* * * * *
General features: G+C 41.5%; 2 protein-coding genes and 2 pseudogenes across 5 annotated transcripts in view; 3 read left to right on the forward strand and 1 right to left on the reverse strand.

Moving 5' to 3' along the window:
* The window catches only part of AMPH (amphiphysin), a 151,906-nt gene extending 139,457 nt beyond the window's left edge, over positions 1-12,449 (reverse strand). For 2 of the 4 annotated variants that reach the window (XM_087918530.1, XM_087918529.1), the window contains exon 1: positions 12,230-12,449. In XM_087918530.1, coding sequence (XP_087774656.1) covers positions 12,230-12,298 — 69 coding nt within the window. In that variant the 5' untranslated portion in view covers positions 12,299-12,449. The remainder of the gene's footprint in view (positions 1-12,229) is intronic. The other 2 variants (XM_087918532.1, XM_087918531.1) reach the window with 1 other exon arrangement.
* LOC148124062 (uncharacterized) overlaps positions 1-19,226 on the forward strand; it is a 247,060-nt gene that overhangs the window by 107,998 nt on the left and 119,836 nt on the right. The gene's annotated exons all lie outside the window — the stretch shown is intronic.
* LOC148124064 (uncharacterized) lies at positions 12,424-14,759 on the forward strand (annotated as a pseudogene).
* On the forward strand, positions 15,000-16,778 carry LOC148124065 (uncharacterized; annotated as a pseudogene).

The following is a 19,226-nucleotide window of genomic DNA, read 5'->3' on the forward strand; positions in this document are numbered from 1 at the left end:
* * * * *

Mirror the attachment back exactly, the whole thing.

General features: G+C 41.5%; 2 protein-coding genes and 2 pseudogenes across 5 annotated transcripts in view; 3 read left to right on the forward strand and 1 right to left on the reverse strand.

Moving 5' to 3' along the window:
* The window catches only part of AMPH (amphiphysin), a 151,906-nt gene extending 139,457 nt beyond the window's left edge, over positions 1-12,449 (reverse strand). For 2 of the 4 annotated variants that reach the window (XM_087918530.1, XM_087918529.1), the window contains exon 1: positions 12,230-12,449. In XM_087918530.1, coding sequence (XP_087774656.1) covers positions 12,230-12,298 — 69 coding nt within the window. In that variant the 5' untranslated portion in view covers positions 12,299-12,449. The remainder of the gene's footprint in view (positions 1-12,229) is intronic. The other 2 variants (XM_087918532.1, XM_087918531.1) reach the window with 1 other exon arrangement.
* LOC148124062 (uncharacterized) overlaps positions 1-19,226 on the forward strand; it is a 247,060-nt gene that overhangs the window by 107,998 nt on the left and 119,836 nt on the right. The gene's annotated exons all lie outside the window — the stretch shown is intronic.
* LOC148124064 (uncharacterized) lies at positions 12,424-14,759 on the forward strand (annotated as a pseudogene).
* On the forward strand, positions 15,000-16,778 carry LOC148124065 (uncharacterized; annotated as a pseudogene).

The following is a 19,226-nucleotide window of genomic DNA, read 5'->3' on the forward strand; positions in this document are numbered from 1 at the left end: